Sounds and scenery: The regretful howls of closing time at Asahiyama Zoo

It’s 3:15 p.m. ‘The glow of the firefly’ is played through the speakers to signal closing time at Asahiyama Zoo, and the wolves begin to howl in deep, sharp tones, as the breath they exhale turns white in the cold. The howls and barks come from the timber wolves.
Of the zoo’s five wolves, only three – siblings Rera, Wakka, and Nochiu – are on view to the public. After the death of their father and leader of the pack, Ken, in October 2020, the youngest sibling Nochiu, who was a spoiled cub, gradually grew into a leader, and is currently leading the pack while getting along with its two sisters.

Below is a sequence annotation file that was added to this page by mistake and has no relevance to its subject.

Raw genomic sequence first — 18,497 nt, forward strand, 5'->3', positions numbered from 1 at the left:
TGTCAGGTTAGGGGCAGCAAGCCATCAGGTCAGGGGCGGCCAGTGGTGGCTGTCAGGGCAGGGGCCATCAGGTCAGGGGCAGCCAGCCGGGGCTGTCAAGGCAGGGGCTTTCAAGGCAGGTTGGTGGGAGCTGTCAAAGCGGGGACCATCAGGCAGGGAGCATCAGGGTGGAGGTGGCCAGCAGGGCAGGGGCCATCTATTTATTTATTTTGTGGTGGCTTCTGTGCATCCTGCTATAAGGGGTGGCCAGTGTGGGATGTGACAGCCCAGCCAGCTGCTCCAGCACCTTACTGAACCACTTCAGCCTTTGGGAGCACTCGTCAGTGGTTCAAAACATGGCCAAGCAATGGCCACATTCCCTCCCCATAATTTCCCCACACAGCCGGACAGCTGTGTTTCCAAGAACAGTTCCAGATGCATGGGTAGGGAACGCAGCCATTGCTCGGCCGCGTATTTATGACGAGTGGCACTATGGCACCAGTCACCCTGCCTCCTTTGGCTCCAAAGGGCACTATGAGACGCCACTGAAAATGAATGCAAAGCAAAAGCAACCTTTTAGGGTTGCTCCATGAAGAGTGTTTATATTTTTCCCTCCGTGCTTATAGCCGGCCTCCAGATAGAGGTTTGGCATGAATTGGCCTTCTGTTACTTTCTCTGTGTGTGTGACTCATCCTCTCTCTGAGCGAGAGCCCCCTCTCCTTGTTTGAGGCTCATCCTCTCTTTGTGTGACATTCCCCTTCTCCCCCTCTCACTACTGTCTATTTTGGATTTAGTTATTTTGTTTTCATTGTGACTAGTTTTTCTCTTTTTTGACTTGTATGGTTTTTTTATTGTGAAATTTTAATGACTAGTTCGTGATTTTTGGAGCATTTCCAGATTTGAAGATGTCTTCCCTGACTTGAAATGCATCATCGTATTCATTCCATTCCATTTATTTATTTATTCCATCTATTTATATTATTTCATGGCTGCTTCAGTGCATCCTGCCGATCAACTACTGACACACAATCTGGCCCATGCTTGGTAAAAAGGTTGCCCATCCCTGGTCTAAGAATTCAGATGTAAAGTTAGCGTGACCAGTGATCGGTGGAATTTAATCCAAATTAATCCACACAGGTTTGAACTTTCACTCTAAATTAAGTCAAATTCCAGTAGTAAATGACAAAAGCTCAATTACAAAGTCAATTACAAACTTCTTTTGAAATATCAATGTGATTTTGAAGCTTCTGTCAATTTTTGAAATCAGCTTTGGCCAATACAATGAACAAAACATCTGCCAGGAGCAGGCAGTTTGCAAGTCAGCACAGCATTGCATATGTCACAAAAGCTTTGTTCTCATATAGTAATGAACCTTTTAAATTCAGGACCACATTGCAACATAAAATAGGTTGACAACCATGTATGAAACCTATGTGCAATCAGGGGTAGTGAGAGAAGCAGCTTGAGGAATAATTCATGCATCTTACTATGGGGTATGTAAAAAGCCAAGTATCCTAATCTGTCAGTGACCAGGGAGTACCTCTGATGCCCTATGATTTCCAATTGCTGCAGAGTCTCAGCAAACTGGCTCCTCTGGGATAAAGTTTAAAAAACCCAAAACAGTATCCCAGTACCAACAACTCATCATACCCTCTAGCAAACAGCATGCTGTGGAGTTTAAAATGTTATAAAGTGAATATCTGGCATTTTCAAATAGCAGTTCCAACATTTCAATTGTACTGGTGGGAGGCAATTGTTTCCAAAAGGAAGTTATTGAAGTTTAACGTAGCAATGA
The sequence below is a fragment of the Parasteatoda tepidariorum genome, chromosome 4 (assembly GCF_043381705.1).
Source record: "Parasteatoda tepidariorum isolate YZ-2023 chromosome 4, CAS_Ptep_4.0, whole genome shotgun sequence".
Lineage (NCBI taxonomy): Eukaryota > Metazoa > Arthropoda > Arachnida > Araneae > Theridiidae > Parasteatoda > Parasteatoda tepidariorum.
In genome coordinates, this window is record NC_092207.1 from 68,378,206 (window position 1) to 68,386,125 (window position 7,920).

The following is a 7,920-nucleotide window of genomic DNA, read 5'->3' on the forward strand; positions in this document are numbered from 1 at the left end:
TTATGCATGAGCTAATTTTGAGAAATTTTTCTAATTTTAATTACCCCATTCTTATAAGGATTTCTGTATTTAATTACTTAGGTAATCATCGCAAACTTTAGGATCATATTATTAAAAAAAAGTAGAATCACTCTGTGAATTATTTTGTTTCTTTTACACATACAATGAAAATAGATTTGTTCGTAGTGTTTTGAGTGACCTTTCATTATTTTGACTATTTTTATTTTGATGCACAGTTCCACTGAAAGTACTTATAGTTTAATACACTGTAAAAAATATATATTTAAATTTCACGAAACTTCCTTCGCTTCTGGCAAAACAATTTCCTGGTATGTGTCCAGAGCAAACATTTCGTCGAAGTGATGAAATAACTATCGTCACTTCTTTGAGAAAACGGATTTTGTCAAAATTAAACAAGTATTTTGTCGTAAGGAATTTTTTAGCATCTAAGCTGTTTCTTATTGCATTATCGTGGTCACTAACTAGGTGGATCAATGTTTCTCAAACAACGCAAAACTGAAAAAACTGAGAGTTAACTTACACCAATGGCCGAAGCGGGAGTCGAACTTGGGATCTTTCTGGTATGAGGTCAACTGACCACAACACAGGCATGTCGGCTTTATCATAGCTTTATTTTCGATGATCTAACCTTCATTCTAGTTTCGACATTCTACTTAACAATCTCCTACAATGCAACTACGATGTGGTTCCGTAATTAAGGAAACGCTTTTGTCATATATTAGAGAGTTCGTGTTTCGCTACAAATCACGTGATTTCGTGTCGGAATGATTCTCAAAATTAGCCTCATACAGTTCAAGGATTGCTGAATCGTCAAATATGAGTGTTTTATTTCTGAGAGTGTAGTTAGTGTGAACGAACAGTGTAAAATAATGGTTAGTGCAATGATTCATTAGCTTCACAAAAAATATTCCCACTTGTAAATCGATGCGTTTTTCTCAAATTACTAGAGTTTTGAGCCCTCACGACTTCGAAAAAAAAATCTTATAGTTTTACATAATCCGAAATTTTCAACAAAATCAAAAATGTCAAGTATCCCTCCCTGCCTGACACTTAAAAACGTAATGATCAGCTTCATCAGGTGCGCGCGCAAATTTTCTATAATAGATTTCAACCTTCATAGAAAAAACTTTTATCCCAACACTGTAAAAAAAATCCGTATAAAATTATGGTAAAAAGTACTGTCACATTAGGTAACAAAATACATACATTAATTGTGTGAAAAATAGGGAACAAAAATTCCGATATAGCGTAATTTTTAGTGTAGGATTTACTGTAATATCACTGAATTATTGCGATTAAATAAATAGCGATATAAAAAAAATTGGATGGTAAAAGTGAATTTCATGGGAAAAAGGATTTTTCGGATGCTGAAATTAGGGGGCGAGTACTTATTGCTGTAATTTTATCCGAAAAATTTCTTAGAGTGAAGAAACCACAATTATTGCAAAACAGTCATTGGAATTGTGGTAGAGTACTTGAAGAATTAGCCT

Harada, the keeper in charge of the wolves, said, “The howling is a behavior that symbolizes wolves living in packs, and many visitors come to the park to enjoy it. If they are distracted, they may not do it, so we try not to go near the enclosure when the park’s broadcasting system is in operation.”
The wolves’ howls have a variety of meanings, including communication within the pack and assertion of the pack’s territory with regard to other packs. There are long howls that sound as if the wolves are exhaling all their breath, and short, wave-like sounds. The somewhat lonely melody of the wolves’ chorus seems to be calling out to visitors on their way out of the zoo.

Nochiu (foreground) and Wakka exhaling white breath as they howl


Asahiyama Zoo